Saturday, May 18, 2013

holy land tour, day two : caesarea, mt. carmel, zippori, and nazareth


Today saw us bid farewell to the Mediterranean Sea at Caesarea Maratima, attempt to keep up with our ever-racing Pastor Randy at several archaeological sites, get drenched in good dry sunlight, try out falafel for lunch, change to yet another waterfront hotel, and even witness one place that I know I’ll see again one day. Needless to say, we were never bored!

Caesarea Maratima—a Roman theater, chariot racing stadium, world-class harbor, etc. I started off the day here trying to take notes and pictures…and consequently decided that my notes are my pictures. ;)


Mt. Carmel—where God sent lightning on His altar, built by Elijah before the prophets of Baal in 1 Kings 18; it overlooks the Valley of Jezreel—also called the Valley of Megiddo, or Armageddon. You know what really excites me about this place? The next time I see it (unless, of course, I travel here again) I will be beside my King!

Mt. Carmel5Mt. Carmel6

Zippori—a partially-excavated Roman villa a hill away from Nazareth. I walked on a stone road that was laid around the time that Jesus was a teenager. I explored the site of a large, upper-class Roman house with an incredible mosaic floor designed with over 1.5 million tiny, smooth, colored pieces. I think the most impactful part of seeing all this was that the next place we saw was Nazareth, so we could directly contrast the wealth and prosperity of high-class Roman culture with the humble three-room cave house in which Messiah was born.


Nazareth—while not the exact site of Jesus’ birth, this tiny cave underneath a magnificent Catholic church in modern Nazareth is the type of place where, 2,000 years ago, the King of kings was born in the flesh. I think this hit me harder than anything else we studied today. My King was born a pauper. There were no spacious rooms, no Roman slaves, no mosaic floors for Him. My King let go of His rightful place at the right hand of God’s heavenly throne and entered the world so helpless that He couldn’t even feed Himself—all to carry out the will of His Father, to tell His Father’s story, and to thereby save my soul eternally.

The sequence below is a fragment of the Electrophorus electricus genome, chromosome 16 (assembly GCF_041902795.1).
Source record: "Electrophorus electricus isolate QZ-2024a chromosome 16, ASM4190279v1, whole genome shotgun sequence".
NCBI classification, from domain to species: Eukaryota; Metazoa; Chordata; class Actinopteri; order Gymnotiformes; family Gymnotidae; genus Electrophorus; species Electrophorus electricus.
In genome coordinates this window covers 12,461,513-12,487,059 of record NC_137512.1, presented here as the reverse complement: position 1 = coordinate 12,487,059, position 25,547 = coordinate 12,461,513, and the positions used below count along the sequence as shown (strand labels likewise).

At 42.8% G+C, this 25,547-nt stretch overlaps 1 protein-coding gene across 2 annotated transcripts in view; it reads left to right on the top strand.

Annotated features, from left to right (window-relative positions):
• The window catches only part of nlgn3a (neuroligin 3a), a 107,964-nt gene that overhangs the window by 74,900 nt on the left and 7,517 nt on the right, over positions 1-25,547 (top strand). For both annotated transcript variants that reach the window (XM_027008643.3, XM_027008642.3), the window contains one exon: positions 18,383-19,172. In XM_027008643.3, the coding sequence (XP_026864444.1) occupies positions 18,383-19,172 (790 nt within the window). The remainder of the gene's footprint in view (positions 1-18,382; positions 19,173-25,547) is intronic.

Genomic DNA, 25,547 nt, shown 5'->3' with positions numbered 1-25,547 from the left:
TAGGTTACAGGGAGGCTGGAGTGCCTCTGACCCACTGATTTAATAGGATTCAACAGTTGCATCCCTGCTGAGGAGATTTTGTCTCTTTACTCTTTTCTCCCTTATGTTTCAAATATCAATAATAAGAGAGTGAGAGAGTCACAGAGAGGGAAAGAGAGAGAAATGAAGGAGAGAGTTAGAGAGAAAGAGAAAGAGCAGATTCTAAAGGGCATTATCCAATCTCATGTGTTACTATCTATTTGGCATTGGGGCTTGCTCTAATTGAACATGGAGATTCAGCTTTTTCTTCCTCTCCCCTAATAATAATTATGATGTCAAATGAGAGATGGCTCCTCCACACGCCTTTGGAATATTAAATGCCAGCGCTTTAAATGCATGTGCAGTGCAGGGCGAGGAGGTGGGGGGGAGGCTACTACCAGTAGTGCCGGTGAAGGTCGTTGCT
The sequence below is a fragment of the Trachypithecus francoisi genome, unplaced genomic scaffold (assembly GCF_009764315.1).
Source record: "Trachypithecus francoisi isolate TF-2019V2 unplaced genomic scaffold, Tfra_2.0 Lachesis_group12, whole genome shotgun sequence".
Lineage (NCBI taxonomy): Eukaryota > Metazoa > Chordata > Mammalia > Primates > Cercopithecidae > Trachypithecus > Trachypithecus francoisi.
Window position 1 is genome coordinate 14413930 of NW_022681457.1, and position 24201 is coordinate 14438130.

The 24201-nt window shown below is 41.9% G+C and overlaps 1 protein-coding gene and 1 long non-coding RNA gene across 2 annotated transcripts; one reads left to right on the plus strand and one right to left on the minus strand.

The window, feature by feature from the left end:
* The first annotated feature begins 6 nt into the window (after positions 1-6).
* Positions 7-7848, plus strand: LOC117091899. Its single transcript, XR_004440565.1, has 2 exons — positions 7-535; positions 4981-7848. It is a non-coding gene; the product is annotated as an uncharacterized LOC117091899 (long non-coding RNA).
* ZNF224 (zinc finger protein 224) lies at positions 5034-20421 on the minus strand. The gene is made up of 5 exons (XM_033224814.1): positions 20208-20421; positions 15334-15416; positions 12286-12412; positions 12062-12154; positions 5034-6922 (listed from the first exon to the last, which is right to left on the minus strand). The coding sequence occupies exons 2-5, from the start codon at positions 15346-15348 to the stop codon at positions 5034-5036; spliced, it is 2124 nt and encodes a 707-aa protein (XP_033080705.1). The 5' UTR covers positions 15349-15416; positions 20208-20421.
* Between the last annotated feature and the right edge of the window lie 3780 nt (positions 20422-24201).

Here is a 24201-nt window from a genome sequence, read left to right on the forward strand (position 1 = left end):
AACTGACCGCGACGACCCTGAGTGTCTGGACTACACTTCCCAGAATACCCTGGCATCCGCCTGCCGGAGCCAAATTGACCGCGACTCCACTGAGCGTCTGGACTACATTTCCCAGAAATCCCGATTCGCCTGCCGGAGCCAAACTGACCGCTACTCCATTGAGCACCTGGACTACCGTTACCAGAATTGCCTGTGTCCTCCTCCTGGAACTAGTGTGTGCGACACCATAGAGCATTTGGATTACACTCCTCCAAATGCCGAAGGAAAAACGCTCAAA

We have changed our headquarters from Tel Aviv to Tiberius on the shore of the Sea of Galilee for the next few nights. The air here is more humid and smells less salty—it feels, in fact, remarkably like Florida air feels this time of year. I’m looking forward to settling in for a couple of days before we move on to a new area. :)



  1. wow, these are beautiful, Hallie. And I am officially extremely jealous!!! :)

    Can't wait to see the rest of your trip.

  2. Loving these photos! Would love to visit all these places so I'm living through your beautiful photos instead!

  3. I can't wait until I'm standing there with you looking at the Valley of Megiddo :) Pastor Greg showed that picture to the whole Sunday School class today.



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